:25:51.:25:54.

efforts, for a second night we are unable to speak to the journalist

:25:55.:25:58.

who broke the Bitcoin story. The Sochi Paralympics opening ceremony

:25:59.:26:02.

was full of the usual pomp but it may be remembered for who didn't

:26:03.:26:06.

turn up. Prince Edward pulled out. The British Government refused the

:26:07.:26:10.

invitation and, when the countries paraded their flags around the

:26:11.:26:14.

arena, the Ukrainian Paralympic team chose to sit it out, leaving the

:26:15.:26:19.

flag bearer on his own. The team said they want to compete to remind

:26:20.:26:23.

the world what is happening in their country under the presence of

:26:24.:26:29.

Russian troops. Earlier, I spoke to Bogdana Matsotska, an Al pyre

:26:30.:26:32.

Skinner who boycotted the games on Friday 21th February after 30

:26:33.:26:43.

protesters were shot dead in Kiev. -- Alpine skier. Tell us why you

:26:44.:26:50.

chose to pull out of the Olympics, Bogdana Matsotska? I'm training a

:26:51.:26:54.

lot, four years for this Paralympics and it was a really hard decision

:26:55.:26:57.

for me and my dad because he's my coach. But after we saw just on TV

:26:58.:27:02.

and received the messages what's going on in Ukraine and then we have

:27:03.:27:12.

all out war, it was so... The feelings were that we could not do

:27:13.:27:15.

it another way. It was the right decision at that moment I think. I

:27:16.:27:20.

feel the thing that I did, we did, was the right decision. What was the

:27:21.:27:23.

reaction from your team-mates, the rest of the Ukraine team when you

:27:24.:27:28.

told them? They were surprised actually, like "oh, what, come on,

:27:29.:27:34.

we are competing and training a lot and you just want to recognise all

:27:35.:27:40.

your job what you have done before", but, you know, everybody have their

:27:41.:27:45.

own minds and I cannot tell them to do something and they cannot tell me

:27:46.:27:48.

what I need to do. Did it have the ever fact you were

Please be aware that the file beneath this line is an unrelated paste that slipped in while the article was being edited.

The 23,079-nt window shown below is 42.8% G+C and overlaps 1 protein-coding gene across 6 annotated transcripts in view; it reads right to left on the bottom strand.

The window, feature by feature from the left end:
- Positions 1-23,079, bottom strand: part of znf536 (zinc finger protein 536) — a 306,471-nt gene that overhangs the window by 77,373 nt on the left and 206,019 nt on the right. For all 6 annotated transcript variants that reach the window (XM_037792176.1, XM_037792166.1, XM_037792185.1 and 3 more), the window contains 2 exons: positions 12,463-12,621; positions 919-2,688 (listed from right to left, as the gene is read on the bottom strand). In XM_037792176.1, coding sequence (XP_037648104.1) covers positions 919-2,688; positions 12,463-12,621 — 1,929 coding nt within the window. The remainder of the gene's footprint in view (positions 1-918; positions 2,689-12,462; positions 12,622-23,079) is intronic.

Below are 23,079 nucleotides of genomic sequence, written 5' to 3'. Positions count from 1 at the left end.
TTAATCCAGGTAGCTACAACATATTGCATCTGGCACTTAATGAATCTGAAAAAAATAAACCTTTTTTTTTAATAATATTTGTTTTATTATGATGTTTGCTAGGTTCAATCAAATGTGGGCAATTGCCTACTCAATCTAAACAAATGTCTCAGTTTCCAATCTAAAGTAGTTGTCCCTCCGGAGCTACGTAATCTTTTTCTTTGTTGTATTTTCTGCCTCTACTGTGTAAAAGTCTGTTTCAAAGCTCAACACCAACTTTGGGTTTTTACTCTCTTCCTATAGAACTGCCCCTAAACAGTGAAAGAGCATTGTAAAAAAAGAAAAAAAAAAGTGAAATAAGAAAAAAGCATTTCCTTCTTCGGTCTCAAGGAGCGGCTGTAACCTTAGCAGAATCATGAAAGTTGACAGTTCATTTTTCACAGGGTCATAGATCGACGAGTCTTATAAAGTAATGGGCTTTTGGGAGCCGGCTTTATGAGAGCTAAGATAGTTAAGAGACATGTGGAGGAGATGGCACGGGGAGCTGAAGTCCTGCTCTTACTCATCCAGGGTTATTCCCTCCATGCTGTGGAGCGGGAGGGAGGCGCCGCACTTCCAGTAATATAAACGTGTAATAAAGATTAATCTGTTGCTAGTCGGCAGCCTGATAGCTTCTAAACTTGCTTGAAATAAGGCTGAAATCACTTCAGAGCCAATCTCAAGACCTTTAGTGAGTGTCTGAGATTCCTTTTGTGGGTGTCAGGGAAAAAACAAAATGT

:27:49.:27:58.

hoping it would have? I was surprised when the newspapers or the

:27:59.:28:02.

channels started to call on me and to offer me. I was just thinking

:28:03.:28:12.

that, you know, I'm... I cannot do things another way. When it started

:28:13.:28:18.

all around the world, it was the chance to tell the all of the world

:28:19.:28:22.

what is going on in Ukraine. Do you think the Ukrainian team should be

:28:23.:28:27.

at the Paralympics now? Come on, guys. Now the Crimea, they

:28:28.:28:35.

want to take Crimea to part of Ukraine and they just put the

:28:36.:28:42.

soldiers in my country and after this you want to compete in this

:28:43.:28:48.

country, it's insane, but they have their own minds. I cannot tell them.

:28:49.:28:52.

Have you said that to them? Have you made those views felt? No. No. They

:28:53.:29:01.

have on the shoulder there, so they can do what they want and what they

:29:02.:29:04.

think is right. What did you make of the ceremony

:29:05.:29:10.

today when the Ukrainian flag carrier was the only one

:29:11.:29:18.

representing Ukraine? From one side I'm really happy that

:29:19.:29:23.

the people understand and it's also the message to all the world because

:29:24.:29:29.

we need help, you know, Russia is big country and now it's difficult

:29:30.:29:38.

situation. I don't know, I have lots of feeling, I cannot explain it all,

:29:39.:29:43.

you know, it's really hard to tell it, but I hope that all this things

:29:44.:29:51.

what's going on now just end and finally we'll get a new government

:29:52.:29:57.

with the Ukrainian Ukraine, you know. Bogdana Matsotska speaking to

:29:58.:30:01.

me earlier from Ukraine and sadly, that's all we have time for, but

:30:02.:30:05.

from all of us here, good night, have a good weekend.

:30:06.:30:32.

Hello. It's going to be a grey start to

:30:33.:30:33.